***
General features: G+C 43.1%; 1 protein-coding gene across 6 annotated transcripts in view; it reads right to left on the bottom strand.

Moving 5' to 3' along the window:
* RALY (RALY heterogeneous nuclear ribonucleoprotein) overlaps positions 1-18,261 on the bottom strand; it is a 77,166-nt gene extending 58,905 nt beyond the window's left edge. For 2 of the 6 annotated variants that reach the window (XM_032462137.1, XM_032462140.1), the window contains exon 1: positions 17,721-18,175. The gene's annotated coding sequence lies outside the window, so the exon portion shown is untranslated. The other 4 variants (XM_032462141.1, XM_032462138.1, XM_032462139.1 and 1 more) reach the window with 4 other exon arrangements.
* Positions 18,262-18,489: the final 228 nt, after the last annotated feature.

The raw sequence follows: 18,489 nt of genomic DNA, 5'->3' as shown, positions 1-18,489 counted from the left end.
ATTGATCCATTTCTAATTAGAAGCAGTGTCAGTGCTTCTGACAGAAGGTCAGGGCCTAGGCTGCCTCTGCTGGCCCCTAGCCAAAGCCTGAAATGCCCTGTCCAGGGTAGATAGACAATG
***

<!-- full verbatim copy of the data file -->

General features: G+C 43.1%; 1 protein-coding gene across 6 annotated transcripts in view; it reads right to left on the bottom strand.

Moving 5' to 3' along the window:
* RALY (RALY heterogeneous nuclear ribonucleoprotein) overlaps positions 1-18,261 on the bottom strand; it is a 77,166-nt gene extending 58,905 nt beyond the window's left edge. For 2 of the 6 annotated variants that reach the window (XM_032462137.1, XM_032462140.1), the window contains exon 1: positions 17,721-18,175. The gene's annotated coding sequence lies outside the window, so the exon portion shown is untranslated. The other 4 variants (XM_032462141.1, XM_032462138.1, XM_032462139.1 and 1 more) reach the window with 4 other exon arrangements.
* Positions 18,262-18,489: the final 228 nt, after the last annotated feature.

The raw sequence follows: 18,489 nt of genomic DNA, 5'->3' as shown, positions 1-18,489 counted from the left end.
ATTGATCCATTTCTAATTAGAAGCAGTGTCAGTGCTTCTGACAGAAGGTCAGGGCCTAGGCTGCCTCTGCTGGCCCCTAGCCAAAGCCTGAAATGCCCTGTCCAGGGTAGATAGACAATG